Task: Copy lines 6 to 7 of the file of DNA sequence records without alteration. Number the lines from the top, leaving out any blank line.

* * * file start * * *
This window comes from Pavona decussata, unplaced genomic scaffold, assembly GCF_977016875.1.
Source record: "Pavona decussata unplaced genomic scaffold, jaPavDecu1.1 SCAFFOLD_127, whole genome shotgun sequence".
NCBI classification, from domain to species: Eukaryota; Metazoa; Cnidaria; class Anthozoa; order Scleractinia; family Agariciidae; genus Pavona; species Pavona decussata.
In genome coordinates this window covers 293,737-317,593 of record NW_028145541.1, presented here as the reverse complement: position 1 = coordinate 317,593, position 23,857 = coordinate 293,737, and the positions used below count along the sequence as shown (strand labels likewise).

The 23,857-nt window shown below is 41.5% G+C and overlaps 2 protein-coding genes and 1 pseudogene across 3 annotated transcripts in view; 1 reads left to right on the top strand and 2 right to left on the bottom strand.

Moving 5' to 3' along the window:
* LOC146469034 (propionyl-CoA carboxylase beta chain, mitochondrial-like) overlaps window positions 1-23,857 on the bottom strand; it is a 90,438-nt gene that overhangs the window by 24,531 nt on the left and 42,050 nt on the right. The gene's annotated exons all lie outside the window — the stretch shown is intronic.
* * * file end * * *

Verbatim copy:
Moving 5' to 3' along the window:
* LOC146469034 (propionyl-CoA carboxylase beta chain, mitochondrial-like) overlaps window positions 1-23,857 on the bottom strand; it is a 90,438-nt gene that overhangs the window by 24,531 nt on the left and 42,050 nt on the right. The gene's annotated exons all lie outside the window — the stretch shown is intronic.